Tuesday, April 10, 2012

Elizabethan Fact of the Day: William Camden's Priceless "Annals of Queen Elizabeth"

The frontispiece and title page from the 1675 edition of The Annals (History) of Queen Elizabeth. Picture acquired through Wikimedia Commons. Image public domain.

William Camden (1551-1623) was an Elizabethan/Stuart antiquarian and author. His Annals of Queen Elizabeth is widely considered to be the most accurate contemporary source account of Elizabeth I and her reign (Wagner, 12). The Annals full and proper title, it should be mentioned, is The Annals or the History of the Most Renowned and Victorious Princess Elizabeth, Late Queen of England. Containing All the Most Important and Remarkable Passages of State, Both at Home and Abroad (So Far as They Were Linked with English Affairs) during Her Long and Prosperous Reign. Phew!

The account was begun only five years after Queen Elizabeth I's death, in 1608, and Camden had experienced her reign personally. Unlike other "Annals" of the time, which had a distinct tabloid flavor, (example: Holinshed's Chronicles) Camden's work is based entirely on oral interviews and written sources, rather than hearsay and gossip (Wagner, 12).

Camden had personal access to the state papers of William Cecil, Lord Burghley, and other members of the Elizabethan administration. Many of these members were still living, and they shared information with him personally (Wagner, 12).

My favorite portrait of William Cecil, Lord Burghley, riding a mule. Although Burghley was dead at the time of Camden's research and writing, Camden had access to the extensive records that Burghley kept. Picture acquired through Wikimedia Commons. Image public domain.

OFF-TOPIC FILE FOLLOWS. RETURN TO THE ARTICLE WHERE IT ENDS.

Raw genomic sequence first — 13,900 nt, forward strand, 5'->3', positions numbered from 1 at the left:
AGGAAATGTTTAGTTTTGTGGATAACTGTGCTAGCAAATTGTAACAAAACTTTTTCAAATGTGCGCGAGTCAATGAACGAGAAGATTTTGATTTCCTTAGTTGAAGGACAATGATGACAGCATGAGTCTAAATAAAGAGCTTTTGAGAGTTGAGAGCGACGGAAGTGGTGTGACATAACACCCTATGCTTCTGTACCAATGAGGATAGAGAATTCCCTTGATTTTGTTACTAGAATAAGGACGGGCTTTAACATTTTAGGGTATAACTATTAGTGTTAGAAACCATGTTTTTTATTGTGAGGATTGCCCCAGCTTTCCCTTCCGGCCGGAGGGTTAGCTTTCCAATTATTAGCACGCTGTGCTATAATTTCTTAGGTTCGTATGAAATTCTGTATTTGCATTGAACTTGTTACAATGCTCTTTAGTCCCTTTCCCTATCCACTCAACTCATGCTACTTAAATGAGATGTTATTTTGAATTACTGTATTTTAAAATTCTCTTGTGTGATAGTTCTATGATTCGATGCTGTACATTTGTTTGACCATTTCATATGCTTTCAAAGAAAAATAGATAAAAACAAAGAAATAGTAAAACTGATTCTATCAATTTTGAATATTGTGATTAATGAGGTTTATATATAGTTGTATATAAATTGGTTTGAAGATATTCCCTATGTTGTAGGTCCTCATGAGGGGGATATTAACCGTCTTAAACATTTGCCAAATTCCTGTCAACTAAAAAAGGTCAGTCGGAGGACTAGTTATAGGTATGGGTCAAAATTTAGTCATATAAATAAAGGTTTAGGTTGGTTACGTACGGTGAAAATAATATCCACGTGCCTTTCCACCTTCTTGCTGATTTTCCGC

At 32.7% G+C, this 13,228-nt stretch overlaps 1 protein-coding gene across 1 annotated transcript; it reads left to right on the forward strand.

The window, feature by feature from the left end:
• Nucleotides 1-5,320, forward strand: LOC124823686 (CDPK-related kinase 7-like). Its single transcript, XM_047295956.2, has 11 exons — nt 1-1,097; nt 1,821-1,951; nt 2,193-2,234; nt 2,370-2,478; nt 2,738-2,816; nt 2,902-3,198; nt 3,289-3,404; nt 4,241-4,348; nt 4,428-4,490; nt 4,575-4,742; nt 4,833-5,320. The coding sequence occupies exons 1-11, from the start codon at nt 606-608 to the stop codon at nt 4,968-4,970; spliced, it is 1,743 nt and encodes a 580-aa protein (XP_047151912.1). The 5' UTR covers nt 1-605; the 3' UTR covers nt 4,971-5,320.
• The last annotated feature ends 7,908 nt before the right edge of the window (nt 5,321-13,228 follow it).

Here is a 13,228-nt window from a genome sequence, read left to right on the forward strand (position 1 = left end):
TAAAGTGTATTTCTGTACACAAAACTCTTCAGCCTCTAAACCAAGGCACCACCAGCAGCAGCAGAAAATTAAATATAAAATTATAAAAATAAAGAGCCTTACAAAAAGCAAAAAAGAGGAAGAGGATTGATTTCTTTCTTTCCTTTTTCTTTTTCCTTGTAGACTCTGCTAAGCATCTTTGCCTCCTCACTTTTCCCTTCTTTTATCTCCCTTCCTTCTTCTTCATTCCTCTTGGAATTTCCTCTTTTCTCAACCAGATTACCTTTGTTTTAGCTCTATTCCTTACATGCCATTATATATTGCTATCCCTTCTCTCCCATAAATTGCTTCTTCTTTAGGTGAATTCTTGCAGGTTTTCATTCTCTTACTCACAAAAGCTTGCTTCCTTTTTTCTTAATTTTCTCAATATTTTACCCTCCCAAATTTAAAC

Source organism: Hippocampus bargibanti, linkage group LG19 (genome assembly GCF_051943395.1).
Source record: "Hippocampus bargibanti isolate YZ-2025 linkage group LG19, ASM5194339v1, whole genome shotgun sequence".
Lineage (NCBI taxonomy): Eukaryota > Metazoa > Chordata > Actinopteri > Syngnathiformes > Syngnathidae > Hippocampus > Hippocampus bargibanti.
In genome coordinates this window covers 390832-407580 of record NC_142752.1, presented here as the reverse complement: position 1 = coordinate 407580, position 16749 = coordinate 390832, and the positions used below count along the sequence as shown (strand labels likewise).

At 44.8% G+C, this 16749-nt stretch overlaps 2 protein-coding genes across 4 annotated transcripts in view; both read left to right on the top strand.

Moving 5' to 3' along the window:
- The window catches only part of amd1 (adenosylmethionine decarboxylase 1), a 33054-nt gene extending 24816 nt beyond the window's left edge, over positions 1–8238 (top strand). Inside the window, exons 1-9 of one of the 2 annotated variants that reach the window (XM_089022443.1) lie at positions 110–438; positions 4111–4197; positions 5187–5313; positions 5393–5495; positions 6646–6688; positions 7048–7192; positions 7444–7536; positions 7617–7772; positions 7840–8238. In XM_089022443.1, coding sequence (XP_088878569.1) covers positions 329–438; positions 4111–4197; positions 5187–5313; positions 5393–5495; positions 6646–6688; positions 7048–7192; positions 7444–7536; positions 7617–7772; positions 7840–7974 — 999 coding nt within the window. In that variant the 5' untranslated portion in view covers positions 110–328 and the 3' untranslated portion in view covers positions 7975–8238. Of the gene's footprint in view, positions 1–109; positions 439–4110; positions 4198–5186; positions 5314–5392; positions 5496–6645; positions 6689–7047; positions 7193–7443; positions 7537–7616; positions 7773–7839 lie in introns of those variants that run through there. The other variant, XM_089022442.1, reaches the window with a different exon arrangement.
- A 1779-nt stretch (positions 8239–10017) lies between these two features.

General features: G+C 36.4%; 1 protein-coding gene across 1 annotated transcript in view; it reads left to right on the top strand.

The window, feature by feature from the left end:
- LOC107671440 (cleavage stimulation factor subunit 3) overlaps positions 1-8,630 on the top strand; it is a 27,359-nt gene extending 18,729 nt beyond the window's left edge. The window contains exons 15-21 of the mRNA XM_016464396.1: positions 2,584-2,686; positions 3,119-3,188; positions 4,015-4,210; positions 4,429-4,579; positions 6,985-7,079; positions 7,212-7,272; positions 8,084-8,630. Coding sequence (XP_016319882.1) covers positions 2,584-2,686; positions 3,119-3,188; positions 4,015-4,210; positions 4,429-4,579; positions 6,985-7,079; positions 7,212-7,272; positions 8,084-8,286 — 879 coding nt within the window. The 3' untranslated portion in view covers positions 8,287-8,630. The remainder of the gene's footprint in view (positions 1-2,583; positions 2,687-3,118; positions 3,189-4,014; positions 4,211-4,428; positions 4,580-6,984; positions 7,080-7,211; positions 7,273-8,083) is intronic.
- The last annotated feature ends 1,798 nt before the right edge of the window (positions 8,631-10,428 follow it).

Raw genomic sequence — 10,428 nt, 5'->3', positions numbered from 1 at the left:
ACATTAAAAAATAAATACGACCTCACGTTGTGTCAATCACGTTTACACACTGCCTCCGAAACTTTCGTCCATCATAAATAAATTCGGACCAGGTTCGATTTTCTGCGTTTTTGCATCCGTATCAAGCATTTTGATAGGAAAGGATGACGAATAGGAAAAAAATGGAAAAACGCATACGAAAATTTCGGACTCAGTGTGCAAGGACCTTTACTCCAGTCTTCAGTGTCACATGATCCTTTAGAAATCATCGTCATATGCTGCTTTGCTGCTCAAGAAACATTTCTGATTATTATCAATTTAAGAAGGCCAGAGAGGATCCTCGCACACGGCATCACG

Camden had a great regard for Elizabeth I, and he believed her memory, "...among Englishmen ought ever to be...sacred." Still, he sought to write the facts, rather than his opinion of her and the events that transpired during her reign. Though an Anglican, Camden's work was written in Latin, (ANNALES RERUM ANGLICARUM et HIBENNICARUM REGNANTE ELIZABETH). His Annals is also surprisingly void of the anti-Catholic sentiment which filled the writing of the early 17th century, under the reign of James I.

William Camden was depicted in the famous Funeral Procession of Queen Elizabeth illustration. He is the man wearing the hood in the middle, and the inscription above him describes his role, saying "The coat borne by William Cambden, Clarenceux King of Arms". The 'coat' is the tabbard he holds, bearing the royal heraldry of the House of Tudor. Picture acquired through Wikimedia Commons. Image public domain.

The first volume was started in 1608, and published in 1615 (Wagner, 12). Needless to say, it was a huge success.Volume 1 covered the years 1558 (the years when Elizabeth took the throne) to 1588 (the year of the defeat of the Spanish Armada). The second volume was completed in 1617, but was unfortunately not published in London until 1627, four years after Camden's death.

A 1609 engraving of William Camden. Picture acquired through Wikimedia Commons. Image public domain.

I encourage all admirer's and scholars of Queen Elizabeth I and her achievements to purchase, or at least read a translated copy of William Camden's Annals of Queen Elizabeth.


The History of the Most Renowned and Victorious Princes Elizabeth, Late Queen of England edited by Wallace T. MacCaffrey, Chicago: University of Chicago Press, 1970.

Wagner, John A. The Historic Dictionary of the Elizabethan World. Print.

(Page 12)